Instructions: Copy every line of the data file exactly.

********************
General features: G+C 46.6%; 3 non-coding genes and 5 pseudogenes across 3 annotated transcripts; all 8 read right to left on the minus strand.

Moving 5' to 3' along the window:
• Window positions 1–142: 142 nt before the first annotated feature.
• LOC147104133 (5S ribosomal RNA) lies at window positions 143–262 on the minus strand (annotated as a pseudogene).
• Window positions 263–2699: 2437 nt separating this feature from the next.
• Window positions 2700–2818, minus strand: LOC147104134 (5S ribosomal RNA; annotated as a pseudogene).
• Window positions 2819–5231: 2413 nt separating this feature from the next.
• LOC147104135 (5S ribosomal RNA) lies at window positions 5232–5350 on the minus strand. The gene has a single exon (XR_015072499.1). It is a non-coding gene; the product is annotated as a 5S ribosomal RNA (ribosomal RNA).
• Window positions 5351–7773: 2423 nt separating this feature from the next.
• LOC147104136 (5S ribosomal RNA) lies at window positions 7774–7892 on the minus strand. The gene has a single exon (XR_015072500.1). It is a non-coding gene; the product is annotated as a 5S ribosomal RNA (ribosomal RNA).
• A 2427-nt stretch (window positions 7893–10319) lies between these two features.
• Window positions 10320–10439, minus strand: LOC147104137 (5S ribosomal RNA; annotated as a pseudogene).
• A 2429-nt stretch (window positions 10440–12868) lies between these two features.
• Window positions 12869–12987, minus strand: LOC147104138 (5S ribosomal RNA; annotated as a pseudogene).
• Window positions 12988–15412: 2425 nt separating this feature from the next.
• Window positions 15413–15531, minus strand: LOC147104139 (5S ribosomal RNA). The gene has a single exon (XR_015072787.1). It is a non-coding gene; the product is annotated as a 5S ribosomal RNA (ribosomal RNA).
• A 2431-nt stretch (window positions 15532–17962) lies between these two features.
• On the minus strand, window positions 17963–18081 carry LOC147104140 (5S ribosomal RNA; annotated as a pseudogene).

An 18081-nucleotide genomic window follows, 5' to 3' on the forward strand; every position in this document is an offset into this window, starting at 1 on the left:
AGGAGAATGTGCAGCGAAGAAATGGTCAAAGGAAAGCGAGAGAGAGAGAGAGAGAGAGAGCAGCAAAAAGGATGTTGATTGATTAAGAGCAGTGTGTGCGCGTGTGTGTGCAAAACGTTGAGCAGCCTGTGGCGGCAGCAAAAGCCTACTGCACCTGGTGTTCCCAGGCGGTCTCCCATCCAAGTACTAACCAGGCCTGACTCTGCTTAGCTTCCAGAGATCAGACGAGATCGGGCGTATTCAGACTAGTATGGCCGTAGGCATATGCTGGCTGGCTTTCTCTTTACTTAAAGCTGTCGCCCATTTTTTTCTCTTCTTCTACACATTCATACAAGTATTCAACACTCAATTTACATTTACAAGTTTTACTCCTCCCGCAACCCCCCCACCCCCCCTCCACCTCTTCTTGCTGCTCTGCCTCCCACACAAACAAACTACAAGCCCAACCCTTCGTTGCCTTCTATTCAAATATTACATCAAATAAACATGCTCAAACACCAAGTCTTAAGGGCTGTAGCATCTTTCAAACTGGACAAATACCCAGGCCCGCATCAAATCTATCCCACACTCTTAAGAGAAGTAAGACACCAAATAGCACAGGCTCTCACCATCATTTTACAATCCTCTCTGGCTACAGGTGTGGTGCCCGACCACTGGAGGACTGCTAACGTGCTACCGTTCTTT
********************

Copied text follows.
General features: G+C 46.6%; 3 non-coding genes and 5 pseudogenes across 3 annotated transcripts; all 8 read right to left on the minus strand.

Moving 5' to 3' along the window:
• Window positions 1–142: 142 nt before the first annotated feature.
• LOC147104133 (5S ribosomal RNA) lies at window positions 143–262 on the minus strand (annotated as a pseudogene).
• Window positions 263–2699: 2437 nt separating this feature from the next.
• Window positions 2700–2818, minus strand: LOC147104134 (5S ribosomal RNA; annotated as a pseudogene).
• Window positions 2819–5231: 2413 nt separating this feature from the next.
• LOC147104135 (5S ribosomal RNA) lies at window positions 5232–5350 on the minus strand. The gene has a single exon (XR_015072499.1). It is a non-coding gene; the product is annotated as a 5S ribosomal RNA (ribosomal RNA).
• Window positions 5351–7773: 2423 nt separating this feature from the next.
• LOC147104136 (5S ribosomal RNA) lies at window positions 7774–7892 on the minus strand. The gene has a single exon (XR_015072500.1). It is a non-coding gene; the product is annotated as a 5S ribosomal RNA (ribosomal RNA).
• A 2427-nt stretch (window positions 7893–10319) lies between these two features.
• Window positions 10320–10439, minus strand: LOC147104137 (5S ribosomal RNA; annotated as a pseudogene).
• A 2429-nt stretch (window positions 10440–12868) lies between these two features.
• Window positions 12869–12987, minus strand: LOC147104138 (5S ribosomal RNA; annotated as a pseudogene).
• Window positions 12988–15412: 2425 nt separating this feature from the next.
• Window positions 15413–15531, minus strand: LOC147104139 (5S ribosomal RNA). The gene has a single exon (XR_015072787.1). It is a non-coding gene; the product is annotated as a 5S ribosomal RNA (ribosomal RNA).
• A 2431-nt stretch (window positions 15532–17962) lies between these two features.
• On the minus strand, window positions 17963–18081 carry LOC147104140 (5S ribosomal RNA; annotated as a pseudogene).

An 18081-nucleotide genomic window follows, 5' to 3' on the forward strand; every position in this document is an offset into this window, starting at 1 on the left:
AGGAGAATGTGCAGCGAAGAAATGGTCAAAGGAAAGCGAGAGAGAGAGAGAGAGAGAGAGCAGCAAAAAGGATGTTGATTGATTAAGAGCAGTGTGTGCGCGTGTGTGTGCAAAACGTTGAGCAGCCTGTGGCGGCAGCAAAAGCCTACTGCACCTGGTGTTCCCAGGCGGTCTCCCATCCAAGTACTAACCAGGCCTGACTCTGCTTAGCTTCCAGAGATCAGACGAGATCGGGCGTATTCAGACTAGTATGGCCGTAGGCATATGCTGGCTGGCTTTCTCTTTACTTAAAGCTGTCGCCCATTTTTTTCTCTTCTTCTACACATTCATACAAGTATTCAACACTCAATTTACATTTACAAGTTTTACTCCTCCCGCAACCCCCCCACCCCCCCTCCACCTCTTCTTGCTGCTCTGCCTCCCACACAAACAAACTACAAGCCCAACCCTTCGTTGCCTTCTATTCAAATATTACATCAAATAAACATGCTCAAACACCAAGTCTTAAGGGCTGTAGCATCTTTCAAACTGGACAAATACCCAGGCCCGCATCAAATCTATCCCACACTCTTAAGAGAAGTAAGACACCAAATAGCACAGGCTCTCACCATCATTTTACAATCCTCTCTGGCTACAGGTGTGGTGCCCGACCACTGGAGGACTGCTAACGTGCTACCGTTCTTT